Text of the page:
History of the Haiku Stairs

Originally the Haiku Stairs were built during World War II (1942-1943) to provide access to build a new top secret Naval Radio Station strategically placed in the Haiku Valley because of the topography of the surrounding cliffs.  This high location allowed for long range transmissions as well as provided a natural protection by the surrounding cliff walls.




Before the stairs were built, It took the first climbers (Bill Adams & Louis Otto) 21 days to toil the route and reach the summit.  They left spikes in place as they made their way to the top.   These spikes were used to later hang sections of ladders on to make the trail more passable in the future.  These ladders were later replaced by wooden stairs and eventually the galvanized steel ladder was added.  In many places along the Stairway to Heaven today, pieces of the original wooden stairs are still visible.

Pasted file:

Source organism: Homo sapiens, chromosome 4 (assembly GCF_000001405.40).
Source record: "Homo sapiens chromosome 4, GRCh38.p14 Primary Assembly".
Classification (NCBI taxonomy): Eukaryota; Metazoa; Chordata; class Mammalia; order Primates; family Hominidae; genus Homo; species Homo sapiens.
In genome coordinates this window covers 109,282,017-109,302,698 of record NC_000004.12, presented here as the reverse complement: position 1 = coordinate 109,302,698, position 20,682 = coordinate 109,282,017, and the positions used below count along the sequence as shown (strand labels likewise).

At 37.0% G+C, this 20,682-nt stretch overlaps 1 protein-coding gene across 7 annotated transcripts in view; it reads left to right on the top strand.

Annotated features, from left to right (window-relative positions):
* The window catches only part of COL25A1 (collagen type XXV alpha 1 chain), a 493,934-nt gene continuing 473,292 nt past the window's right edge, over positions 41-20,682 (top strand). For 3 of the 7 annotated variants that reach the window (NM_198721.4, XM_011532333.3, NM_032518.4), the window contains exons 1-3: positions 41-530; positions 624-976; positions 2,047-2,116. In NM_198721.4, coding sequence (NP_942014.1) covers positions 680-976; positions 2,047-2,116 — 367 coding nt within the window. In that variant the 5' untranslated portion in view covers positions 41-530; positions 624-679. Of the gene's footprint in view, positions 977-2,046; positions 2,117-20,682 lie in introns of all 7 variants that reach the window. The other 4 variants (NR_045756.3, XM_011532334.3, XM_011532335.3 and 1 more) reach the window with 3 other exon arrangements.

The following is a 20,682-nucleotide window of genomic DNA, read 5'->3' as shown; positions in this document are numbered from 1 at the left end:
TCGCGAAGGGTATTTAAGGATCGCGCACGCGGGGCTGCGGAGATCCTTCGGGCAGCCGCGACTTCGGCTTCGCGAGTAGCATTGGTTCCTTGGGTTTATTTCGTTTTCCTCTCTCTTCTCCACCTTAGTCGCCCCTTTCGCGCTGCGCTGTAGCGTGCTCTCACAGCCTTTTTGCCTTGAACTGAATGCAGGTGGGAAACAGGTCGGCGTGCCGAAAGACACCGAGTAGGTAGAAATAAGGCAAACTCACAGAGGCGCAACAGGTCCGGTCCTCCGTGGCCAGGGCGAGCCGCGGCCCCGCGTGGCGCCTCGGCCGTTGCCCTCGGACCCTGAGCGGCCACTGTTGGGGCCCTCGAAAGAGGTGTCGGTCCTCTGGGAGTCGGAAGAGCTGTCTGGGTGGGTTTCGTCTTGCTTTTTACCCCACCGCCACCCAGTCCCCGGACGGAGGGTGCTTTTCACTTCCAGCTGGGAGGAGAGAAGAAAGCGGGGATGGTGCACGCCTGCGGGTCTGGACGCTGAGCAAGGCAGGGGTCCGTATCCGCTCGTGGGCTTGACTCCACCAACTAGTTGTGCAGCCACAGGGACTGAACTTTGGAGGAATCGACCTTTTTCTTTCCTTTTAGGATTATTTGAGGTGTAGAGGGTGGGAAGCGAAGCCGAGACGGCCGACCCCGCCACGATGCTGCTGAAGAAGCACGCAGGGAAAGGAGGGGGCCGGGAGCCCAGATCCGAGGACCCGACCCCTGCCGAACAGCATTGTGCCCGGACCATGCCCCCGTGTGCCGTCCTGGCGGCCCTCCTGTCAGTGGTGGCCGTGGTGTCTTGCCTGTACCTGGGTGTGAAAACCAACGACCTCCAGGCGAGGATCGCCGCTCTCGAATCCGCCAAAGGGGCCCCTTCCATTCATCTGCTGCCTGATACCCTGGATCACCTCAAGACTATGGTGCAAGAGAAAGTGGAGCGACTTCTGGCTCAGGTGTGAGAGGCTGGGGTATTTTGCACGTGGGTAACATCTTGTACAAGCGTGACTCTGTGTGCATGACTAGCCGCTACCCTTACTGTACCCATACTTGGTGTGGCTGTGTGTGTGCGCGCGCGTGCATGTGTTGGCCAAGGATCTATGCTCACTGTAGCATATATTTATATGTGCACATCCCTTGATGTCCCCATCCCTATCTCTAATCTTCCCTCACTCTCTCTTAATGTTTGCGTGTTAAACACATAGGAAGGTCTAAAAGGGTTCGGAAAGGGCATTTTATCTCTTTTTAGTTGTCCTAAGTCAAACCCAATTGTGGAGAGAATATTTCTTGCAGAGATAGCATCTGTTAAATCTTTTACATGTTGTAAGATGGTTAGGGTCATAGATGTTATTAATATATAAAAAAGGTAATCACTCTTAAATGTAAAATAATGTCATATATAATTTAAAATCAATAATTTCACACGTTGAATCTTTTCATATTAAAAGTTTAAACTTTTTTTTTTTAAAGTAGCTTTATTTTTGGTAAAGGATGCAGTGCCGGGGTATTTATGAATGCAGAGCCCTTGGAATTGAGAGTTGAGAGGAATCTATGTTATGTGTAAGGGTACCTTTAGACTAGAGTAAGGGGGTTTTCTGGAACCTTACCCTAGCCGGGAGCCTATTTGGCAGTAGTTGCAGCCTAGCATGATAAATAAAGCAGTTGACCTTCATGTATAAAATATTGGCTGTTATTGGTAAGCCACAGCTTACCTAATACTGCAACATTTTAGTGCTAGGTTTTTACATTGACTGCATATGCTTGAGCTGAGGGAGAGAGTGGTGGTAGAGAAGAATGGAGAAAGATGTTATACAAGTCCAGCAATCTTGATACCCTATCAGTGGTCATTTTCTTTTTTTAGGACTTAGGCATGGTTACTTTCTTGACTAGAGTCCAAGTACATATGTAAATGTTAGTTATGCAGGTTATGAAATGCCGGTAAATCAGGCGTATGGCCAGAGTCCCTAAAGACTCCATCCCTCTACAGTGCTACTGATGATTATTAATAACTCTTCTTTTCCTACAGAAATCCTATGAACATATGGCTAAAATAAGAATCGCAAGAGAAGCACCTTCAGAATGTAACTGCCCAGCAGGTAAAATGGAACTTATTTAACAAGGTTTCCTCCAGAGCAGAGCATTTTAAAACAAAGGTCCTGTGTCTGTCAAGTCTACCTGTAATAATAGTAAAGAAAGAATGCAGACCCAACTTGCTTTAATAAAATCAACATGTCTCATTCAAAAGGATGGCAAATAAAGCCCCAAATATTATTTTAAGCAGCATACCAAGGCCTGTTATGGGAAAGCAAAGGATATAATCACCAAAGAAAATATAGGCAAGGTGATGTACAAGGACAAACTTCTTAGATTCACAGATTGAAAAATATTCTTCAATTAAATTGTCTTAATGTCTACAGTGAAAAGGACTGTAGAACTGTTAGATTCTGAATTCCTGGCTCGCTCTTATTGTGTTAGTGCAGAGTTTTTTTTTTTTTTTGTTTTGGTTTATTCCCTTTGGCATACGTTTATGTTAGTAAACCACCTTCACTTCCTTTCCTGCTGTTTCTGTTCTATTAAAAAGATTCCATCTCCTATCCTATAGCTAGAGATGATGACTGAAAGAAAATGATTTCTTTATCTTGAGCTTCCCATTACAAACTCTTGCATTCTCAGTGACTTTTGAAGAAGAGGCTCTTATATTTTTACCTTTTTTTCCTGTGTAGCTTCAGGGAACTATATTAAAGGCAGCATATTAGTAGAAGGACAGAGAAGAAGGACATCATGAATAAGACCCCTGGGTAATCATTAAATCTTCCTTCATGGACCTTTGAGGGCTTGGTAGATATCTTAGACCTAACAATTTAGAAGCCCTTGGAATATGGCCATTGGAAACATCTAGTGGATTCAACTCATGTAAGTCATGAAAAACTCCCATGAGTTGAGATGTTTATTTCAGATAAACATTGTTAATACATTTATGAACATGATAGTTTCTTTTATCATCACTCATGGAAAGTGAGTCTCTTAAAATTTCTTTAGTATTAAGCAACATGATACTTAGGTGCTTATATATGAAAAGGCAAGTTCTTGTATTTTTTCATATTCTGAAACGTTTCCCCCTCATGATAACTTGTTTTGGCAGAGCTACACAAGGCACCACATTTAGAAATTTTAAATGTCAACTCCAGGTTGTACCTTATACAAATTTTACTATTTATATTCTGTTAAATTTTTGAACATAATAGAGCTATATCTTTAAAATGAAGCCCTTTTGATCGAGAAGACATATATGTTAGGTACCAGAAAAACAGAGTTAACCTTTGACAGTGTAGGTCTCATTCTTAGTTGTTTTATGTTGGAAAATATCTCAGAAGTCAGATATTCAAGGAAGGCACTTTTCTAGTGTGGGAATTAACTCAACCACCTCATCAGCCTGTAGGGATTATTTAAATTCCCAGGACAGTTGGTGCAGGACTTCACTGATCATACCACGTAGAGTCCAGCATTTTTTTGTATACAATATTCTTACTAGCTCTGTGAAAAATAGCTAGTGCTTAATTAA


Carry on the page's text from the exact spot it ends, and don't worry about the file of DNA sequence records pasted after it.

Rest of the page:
Each steel section of the stairs is approximately 6 feet long and is made up of eight steps with metal handrails on either side.  They are each numbered and anchored to the mountain side with steel pins.   The average slope of each section is 30º.




In February of 2015 a landslide damaged the trail leaving the future of the Haiku Stairs in question.